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Ford 6.2L Engine Problems

in Reliability

And how to spot & avoid them

Photo of Ford F-150 Raptor with 6.2L engine

Ford F-150 Raptor 6.2L by Order_242 - CC-BY-SA-2.0

Did you know that Ford’s internal designation of the 6.2L V-8 is “Boss”?

Yes, that’s right: this big bruiser of a motor is called the Boss, and it lives up to its reputation by providing most owners years and years of service while producing some impressive horsepower and torque figures. The 6.2 engine utilizes a single overhead cam design with aluminum heads and a cast-iron block for ultimate durability. Whether in stock form or modified for extra power, the 6.2L Boss is ready for whatever you can throw at it. 

Although it’s available in E Series chassis configurations, this engine has seen its primary duty in Ford’s best-selling lineup of F series trucks. From the off-road monster that is the Raptor to the hard-working Super-Duty line, the 6.2 V-8 has become a stalwart in this diverse lineup. If you’re interested in purchasing a truck with this legendary motor under the hood, you should first know the most common problems with the 6.2.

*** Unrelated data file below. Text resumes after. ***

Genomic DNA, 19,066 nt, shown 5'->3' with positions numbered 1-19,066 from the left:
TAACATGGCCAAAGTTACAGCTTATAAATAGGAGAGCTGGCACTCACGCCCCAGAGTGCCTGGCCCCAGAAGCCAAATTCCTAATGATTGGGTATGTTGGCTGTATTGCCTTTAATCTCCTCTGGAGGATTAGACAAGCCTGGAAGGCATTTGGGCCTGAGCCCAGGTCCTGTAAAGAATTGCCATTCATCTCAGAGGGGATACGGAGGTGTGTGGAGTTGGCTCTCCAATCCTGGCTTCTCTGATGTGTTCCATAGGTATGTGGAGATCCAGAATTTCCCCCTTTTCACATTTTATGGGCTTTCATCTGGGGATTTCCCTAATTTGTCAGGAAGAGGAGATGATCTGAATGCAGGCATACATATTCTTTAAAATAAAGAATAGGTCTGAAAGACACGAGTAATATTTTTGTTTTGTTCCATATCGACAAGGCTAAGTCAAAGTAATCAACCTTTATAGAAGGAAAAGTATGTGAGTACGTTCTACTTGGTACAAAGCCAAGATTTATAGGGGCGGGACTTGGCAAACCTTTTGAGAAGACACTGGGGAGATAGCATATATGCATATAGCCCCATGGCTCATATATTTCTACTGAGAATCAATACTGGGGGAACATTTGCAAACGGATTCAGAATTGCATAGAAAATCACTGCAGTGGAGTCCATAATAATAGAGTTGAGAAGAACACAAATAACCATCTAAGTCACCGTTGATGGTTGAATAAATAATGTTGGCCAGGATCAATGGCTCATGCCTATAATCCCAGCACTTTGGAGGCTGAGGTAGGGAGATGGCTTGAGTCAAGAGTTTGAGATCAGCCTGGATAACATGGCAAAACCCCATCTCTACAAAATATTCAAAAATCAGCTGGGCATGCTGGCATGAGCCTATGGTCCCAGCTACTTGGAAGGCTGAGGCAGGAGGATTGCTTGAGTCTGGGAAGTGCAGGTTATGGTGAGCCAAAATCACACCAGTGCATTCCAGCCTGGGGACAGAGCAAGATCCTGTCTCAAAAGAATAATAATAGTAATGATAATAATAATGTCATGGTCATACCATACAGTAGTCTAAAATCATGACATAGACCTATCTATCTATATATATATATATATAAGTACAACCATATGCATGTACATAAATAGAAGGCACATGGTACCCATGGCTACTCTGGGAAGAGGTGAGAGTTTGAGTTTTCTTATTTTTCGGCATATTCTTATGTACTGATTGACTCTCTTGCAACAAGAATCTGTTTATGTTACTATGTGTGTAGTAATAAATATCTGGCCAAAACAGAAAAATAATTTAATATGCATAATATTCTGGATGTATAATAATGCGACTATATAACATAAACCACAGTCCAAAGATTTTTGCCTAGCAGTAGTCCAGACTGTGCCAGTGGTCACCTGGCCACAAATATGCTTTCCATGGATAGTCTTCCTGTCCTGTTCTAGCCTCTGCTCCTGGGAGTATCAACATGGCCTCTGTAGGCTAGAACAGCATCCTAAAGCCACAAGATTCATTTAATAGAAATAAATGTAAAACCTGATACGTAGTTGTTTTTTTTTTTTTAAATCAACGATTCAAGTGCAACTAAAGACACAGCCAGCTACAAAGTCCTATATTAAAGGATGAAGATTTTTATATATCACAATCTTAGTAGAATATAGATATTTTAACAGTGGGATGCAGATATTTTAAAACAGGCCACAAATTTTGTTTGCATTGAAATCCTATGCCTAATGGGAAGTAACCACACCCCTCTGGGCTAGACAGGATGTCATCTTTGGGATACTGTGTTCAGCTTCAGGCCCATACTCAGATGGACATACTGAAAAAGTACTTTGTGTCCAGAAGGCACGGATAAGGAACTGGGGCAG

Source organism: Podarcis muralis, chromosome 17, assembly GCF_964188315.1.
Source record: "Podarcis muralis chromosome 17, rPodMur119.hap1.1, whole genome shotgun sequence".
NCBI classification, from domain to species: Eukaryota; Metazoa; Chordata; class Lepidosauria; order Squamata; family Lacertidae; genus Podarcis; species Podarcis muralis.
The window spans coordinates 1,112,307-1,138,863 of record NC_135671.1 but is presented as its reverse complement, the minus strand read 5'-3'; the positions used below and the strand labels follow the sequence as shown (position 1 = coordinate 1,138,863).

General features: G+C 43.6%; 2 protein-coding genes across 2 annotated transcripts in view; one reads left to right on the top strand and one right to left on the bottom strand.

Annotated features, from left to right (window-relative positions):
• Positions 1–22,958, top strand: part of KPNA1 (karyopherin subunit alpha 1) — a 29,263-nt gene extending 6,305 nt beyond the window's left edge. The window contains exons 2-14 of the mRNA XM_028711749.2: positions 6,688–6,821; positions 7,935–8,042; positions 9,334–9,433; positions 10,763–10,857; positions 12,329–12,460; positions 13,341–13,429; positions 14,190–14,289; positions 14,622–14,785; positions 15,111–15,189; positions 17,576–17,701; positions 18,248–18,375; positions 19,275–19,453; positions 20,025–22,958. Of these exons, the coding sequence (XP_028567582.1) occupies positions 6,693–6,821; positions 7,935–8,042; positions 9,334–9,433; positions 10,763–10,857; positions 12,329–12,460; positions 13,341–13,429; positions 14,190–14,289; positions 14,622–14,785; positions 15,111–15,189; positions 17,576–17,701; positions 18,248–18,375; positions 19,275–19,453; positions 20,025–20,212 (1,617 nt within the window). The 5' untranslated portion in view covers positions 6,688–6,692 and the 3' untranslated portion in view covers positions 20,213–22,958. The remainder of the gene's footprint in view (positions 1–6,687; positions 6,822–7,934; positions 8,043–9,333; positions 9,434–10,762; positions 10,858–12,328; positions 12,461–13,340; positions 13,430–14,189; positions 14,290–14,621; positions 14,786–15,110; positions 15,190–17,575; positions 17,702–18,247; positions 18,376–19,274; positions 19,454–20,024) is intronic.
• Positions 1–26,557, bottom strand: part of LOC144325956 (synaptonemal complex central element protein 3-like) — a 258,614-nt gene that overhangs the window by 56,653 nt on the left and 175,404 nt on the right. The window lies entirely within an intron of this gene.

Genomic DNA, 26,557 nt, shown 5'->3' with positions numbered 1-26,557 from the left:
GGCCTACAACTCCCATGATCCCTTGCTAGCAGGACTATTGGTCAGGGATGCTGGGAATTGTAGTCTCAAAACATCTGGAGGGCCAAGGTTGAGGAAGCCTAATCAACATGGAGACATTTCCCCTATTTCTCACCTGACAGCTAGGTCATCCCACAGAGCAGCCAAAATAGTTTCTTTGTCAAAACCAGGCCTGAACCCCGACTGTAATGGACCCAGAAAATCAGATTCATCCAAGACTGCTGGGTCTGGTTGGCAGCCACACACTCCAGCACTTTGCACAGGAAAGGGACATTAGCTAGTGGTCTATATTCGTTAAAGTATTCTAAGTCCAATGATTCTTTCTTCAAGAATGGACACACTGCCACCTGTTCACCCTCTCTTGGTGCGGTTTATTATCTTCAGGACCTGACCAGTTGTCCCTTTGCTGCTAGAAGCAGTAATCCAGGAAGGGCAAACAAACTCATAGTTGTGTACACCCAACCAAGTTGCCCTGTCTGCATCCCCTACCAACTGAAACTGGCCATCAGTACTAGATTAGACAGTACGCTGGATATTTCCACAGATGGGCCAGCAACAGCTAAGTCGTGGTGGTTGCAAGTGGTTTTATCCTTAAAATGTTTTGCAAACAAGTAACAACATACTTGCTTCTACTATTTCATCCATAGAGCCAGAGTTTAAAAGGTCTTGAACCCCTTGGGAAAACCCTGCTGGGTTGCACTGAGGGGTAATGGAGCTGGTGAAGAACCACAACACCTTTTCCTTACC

We break down the most common severe problems with Ford’s 6.2L engine, repair costs, warning signs, etc.

Quick Answer: Are Ford 6.2L Engines Reliable?

Yes, absolutely. The 6.2L engine is built like a tank, and we had to dig quite a bit to find problems common enough to discuss in this list.

However, when problems do arise, they can be costly - if you’re shopping used, keep reading to learn how to spot the most significant problems.


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Most Common Problem: Broken Valve Spring

Photo of 6.2l engine (exposed)

Image source

Users on sites like F-150 forums mention that a broken valve spring is one of the most common issues with the 6.2L V-8. This is a serious issue that will cause more damage to the engine than the broken valve stem itself.